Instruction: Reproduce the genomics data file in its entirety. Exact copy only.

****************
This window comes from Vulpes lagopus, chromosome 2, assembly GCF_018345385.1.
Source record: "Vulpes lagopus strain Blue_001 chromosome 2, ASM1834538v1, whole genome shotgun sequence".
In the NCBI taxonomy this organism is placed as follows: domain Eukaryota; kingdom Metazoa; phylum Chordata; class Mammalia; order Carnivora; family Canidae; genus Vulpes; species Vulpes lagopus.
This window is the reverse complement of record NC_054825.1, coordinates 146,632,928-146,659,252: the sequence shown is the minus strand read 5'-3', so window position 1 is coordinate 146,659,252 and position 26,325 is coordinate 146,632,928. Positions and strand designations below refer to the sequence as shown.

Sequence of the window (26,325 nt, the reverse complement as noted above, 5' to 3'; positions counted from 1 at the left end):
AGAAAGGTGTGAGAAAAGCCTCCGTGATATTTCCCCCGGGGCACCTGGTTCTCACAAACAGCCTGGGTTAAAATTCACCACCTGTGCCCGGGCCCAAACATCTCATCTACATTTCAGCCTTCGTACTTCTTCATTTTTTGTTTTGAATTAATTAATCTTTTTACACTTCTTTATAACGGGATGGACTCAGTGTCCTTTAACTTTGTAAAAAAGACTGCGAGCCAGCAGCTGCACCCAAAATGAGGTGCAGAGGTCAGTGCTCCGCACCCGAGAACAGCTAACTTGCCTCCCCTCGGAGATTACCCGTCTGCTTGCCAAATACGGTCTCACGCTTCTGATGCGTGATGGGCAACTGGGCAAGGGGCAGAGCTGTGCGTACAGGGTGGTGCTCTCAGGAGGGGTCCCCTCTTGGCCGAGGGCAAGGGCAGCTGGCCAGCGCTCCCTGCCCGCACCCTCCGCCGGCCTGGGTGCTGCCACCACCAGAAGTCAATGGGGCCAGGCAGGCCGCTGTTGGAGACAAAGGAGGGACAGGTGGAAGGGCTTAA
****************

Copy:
This window comes from Vulpes lagopus, chromosome 2, assembly GCF_018345385.1.
Source record: "Vulpes lagopus strain Blue_001 chromosome 2, ASM1834538v1, whole genome shotgun sequence".
In the NCBI taxonomy this organism is placed as follows: domain Eukaryota; kingdom Metazoa; phylum Chordata; class Mammalia; order Carnivora; family Canidae; genus Vulpes; species Vulpes lagopus.
This window is the reverse complement of record NC_054825.1, coordinates 146,632,928-146,659,252: the sequence shown is the minus strand read 5'-3', so window position 1 is coordinate 146,659,252 and position 26,325 is coordinate 146,632,928. Positions and strand designations below refer to the sequence as shown.

Sequence of the window (26,325 nt, the reverse complement as noted above, 5' to 3'; positions counted from 1 at the left end):
AGAAAGGTGTGAGAAAAGCCTCCGTGATATTTCCCCCGGGGCACCTGGTTCTCACAAACAGCCTGGGTTAAAATTCACCACCTGTGCCCGGGCCCAAACATCTCATCTACATTTCAGCCTTCGTACTTCTTCATTTTTTGTTTTGAATTAATTAATCTTTTTACACTTCTTTATAACGGGATGGACTCAGTGTCCTTTAACTTTGTAAAAAAGACTGCGAGCCAGCAGCTGCACCCAAAATGAGGTGCAGAGGTCAGTGCTCCGCACCCGAGAACAGCTAACTTGCCTCCCCTCGGAGATTACCCGTCTGCTTGCCAAATACGGTCTCACGCTTCTGATGCGTGATGGGCAACTGGGCAAGGGGCAGAGCTGTGCGTACAGGGTGGTGCTCTCAGGAGGGGTCCCCTCTTGGCCGAGGGCAAGGGCAGCTGGCCAGCGCTCCCTGCCCGCACCCTCCGCCGGCCTGGGTGCTGCCACCACCAGAAGTCAATGGGGCCAGGCAGGCCGCTGTTGGAGACAAAGGAGGGACAGGTGGAAGGGCTTAA